What is next? The other suggestions in David's book, included work, practicing a hobby, physical exercise, and of course, giving it to God. Therefore, here is the plan:
This is the easy part. I am just going to say it. "I'm angry. I hate this situation, and the reason for the situation. I feel disregarded, and in my opinion, the reasons given to me do not justify the actions taken by other people. I feel that I deserve to be treated with more understanding and compassion, because if it were the other way around, I would be showing more compassion toward them." I do not feel guilty for being angry about this.
Since this is my job, I am writing about my anger, and how I am dealing with it. I am also using the energy from my anger to motivate me into pursuing other online endeavors, and a few physical world projects. I have also found that my anger greatly subsides when I have cleaned or organized something in my surroundings.
Practice a Hobby
Another convenience in my life is that writing happens to be one of my favorite hobbies. I get a real sense of satisfaction when I succeed in publishing an article. Sharing my thoughts with other people in the hopes that it may help someone in a similar situation is also very satisfying. My personal website serves as a creative outlet, where I can post beautiful pictures and express myself in whatever way I see fit.
I love to go for walks, and it always helps my mood. I have also found that doing pushups on the wall feels great, and is a good low impact exercise that just about anyone (including myself) can do. Physical exertion releases emotional stress, and can increase your ability to relax later in the day.
Give It Away
I have also found that writing out my true feelings, and disposing of the paper, I have written them on helps to at organize my thoughts, and release them without hurting anyone else. The hard part is to dispose of my thoughts after writing them out. The urge to just give them to the people I am angry with is strong, but I have managed to control my impulse, because I know it would not help.
I also find that praying helps. Out of all the ways to deal with anger, this one is probably the hardest to implement, because in the heat of anger, your first thought is not always to pray, but honestly, that is what you should do. I am trying to get into the habit of telling God that I am angry about things before I tell anyone else, and asking him to help me soften my heart so that I will not be distracted from moving forward by things of the past.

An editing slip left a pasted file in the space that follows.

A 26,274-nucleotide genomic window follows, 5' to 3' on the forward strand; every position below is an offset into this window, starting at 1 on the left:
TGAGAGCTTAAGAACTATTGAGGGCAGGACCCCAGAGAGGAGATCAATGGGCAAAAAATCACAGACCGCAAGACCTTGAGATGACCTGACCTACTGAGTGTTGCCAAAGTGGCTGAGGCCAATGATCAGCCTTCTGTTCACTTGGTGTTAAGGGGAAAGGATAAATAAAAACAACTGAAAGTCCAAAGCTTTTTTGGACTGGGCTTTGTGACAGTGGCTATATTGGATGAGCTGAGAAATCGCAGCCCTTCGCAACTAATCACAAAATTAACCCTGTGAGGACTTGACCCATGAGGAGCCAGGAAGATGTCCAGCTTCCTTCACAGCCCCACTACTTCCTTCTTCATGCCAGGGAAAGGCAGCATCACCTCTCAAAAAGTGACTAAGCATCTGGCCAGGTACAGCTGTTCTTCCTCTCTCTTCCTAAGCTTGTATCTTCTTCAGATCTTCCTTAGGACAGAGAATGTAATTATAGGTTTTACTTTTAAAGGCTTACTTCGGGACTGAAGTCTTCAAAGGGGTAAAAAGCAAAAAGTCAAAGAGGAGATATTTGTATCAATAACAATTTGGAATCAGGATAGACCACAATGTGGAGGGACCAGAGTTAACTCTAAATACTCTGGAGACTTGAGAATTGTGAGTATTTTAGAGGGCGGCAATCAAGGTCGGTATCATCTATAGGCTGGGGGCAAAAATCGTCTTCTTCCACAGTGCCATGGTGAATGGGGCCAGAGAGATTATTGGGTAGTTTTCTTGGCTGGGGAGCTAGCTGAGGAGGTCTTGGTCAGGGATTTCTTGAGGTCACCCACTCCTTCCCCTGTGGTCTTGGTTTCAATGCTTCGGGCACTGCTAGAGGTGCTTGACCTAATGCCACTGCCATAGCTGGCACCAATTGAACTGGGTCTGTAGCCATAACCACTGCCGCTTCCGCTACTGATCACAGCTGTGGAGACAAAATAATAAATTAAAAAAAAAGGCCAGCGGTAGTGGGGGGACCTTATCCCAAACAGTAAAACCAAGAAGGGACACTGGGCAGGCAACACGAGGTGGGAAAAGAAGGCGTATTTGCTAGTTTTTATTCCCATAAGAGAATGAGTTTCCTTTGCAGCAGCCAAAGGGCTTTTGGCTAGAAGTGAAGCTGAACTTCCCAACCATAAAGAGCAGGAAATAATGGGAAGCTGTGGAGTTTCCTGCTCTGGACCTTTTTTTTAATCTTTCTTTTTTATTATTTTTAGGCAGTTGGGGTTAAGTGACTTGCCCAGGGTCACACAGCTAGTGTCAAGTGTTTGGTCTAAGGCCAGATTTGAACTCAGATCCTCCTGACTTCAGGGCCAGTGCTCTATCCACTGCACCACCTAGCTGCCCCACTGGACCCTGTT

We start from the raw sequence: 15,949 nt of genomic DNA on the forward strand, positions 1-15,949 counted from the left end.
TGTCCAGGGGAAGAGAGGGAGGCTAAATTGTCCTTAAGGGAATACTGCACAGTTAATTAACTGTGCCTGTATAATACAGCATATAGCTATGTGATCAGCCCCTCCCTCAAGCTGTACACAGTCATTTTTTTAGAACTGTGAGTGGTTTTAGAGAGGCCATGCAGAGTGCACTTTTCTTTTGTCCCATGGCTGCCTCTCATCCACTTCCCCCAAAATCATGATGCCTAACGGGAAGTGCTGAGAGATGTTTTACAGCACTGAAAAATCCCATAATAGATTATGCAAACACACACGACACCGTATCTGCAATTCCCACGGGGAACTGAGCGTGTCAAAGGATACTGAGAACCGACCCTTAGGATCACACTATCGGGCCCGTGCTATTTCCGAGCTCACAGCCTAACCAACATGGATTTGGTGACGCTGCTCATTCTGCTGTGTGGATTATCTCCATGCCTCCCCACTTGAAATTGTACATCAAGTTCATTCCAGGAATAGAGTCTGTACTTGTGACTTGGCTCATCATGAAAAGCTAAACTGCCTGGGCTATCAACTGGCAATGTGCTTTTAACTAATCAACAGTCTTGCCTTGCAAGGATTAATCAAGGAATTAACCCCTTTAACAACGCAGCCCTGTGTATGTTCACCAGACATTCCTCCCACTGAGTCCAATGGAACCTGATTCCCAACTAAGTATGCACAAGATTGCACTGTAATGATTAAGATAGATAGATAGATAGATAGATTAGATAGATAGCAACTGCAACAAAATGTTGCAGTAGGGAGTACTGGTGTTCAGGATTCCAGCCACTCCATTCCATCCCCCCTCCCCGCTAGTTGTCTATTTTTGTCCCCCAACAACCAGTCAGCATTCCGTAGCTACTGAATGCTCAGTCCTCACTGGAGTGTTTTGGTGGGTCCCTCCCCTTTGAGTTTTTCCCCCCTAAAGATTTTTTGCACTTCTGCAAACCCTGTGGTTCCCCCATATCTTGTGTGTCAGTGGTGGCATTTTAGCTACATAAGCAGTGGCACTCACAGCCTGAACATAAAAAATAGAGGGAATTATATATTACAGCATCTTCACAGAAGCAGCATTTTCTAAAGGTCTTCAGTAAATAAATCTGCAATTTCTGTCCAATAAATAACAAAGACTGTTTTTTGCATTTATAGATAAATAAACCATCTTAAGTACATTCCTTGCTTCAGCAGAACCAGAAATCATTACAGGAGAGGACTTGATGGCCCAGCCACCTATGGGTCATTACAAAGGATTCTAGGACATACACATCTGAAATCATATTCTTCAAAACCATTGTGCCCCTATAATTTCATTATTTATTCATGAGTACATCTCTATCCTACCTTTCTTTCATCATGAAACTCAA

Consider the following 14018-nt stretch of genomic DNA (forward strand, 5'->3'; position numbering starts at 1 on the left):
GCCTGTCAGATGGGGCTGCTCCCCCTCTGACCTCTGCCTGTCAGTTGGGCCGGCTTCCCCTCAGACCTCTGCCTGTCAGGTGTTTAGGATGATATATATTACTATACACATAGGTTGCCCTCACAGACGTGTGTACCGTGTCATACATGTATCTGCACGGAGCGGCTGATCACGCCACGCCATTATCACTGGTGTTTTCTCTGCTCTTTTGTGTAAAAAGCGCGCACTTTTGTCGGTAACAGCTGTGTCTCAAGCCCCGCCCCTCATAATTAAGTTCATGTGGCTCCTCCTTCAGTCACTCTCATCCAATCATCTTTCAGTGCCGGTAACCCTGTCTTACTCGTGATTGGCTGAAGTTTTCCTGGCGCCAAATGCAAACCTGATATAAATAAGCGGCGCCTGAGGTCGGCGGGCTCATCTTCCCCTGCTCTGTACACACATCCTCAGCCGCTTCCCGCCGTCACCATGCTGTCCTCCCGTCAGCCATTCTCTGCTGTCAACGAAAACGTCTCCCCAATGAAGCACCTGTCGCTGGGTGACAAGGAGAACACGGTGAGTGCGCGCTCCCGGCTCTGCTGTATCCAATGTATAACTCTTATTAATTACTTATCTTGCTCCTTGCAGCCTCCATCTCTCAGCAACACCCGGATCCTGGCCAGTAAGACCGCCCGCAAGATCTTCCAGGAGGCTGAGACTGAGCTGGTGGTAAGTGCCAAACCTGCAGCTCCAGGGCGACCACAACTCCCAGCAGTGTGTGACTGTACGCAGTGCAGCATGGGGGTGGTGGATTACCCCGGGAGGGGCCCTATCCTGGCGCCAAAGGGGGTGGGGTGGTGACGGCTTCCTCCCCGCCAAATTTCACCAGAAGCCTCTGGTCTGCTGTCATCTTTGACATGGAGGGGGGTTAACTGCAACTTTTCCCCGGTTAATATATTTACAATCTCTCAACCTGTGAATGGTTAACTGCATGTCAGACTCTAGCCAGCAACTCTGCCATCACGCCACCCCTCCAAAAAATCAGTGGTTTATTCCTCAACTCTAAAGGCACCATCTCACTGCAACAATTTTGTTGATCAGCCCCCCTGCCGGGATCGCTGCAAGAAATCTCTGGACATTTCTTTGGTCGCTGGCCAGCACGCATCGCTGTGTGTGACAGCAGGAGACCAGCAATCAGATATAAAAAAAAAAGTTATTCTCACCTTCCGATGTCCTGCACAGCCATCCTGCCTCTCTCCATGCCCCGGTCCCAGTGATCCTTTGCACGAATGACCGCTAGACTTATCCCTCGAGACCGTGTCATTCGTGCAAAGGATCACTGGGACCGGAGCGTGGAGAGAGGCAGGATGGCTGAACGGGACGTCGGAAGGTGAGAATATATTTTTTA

I am sure that I will have to use this plan of action more than once, and I will have to use it to quench my anger about this same issue. My situation is not over yet, and I have a lot of work ahead to repair the damage. Therefore, I know that I will continue feel angry. I am okay with that, as long as I know I am doing my best to overcome my anger and move on with the rest of my happy life.
The situation I ended up in has finally been resolved, and upon some heartfelt relfection, I feel that I should be thankful that I ended up in the predicament I was in, because it opened a door to a completely new circumstance. I suddenly find myself happier than I have been in a very long time. I attribute God's grace to my current situation, and I know that if I had tried harder to hold onto my anger it could have blocked him from bestowing his grace upon me, and bringing me to place of peace and prosperity.
The action made by the other people I talked about ulitimately ended up bettering my situation, by giving me something to pray for, and giving God an opportunity to step in. I'm not saying that we should deliberately disregard other people in order to let God take over, but I am saying that when you feel disgarded, go ahead and try to let go of your anger so that you can pray without bitterness. Trust him to better your situation even when it seems that it can't get any worse.
My anger was driven by fear that my situation would get worse than it already was, because of their actions. God proved to me that he does not leave or forsake those who love and trust him. Once that truth is realized, there really is no reason to be angered by anyone elses actions. All that is left is grattitude for God's ability to make bad situations work for your good.
1 Timothy 2:8 (NIV)
Therefore I want the men everywhere to pray, lifting up holy hands without anger or disputing.
Proverbs 14:29 (NIV)
Whoever is patient has great understanding,
but one who is quick-tempered displays folly.
Matthew 18:21-22 (NIV)
Then Peter came to Jesus and asked, "Lord, how many times shall I forgive my brother or sister who sins against me? Up to seven times?"
Jesus answered, "I tell you, not seven times, but seventy-seven times."
Released From The Trap by David MinorCopyright 2001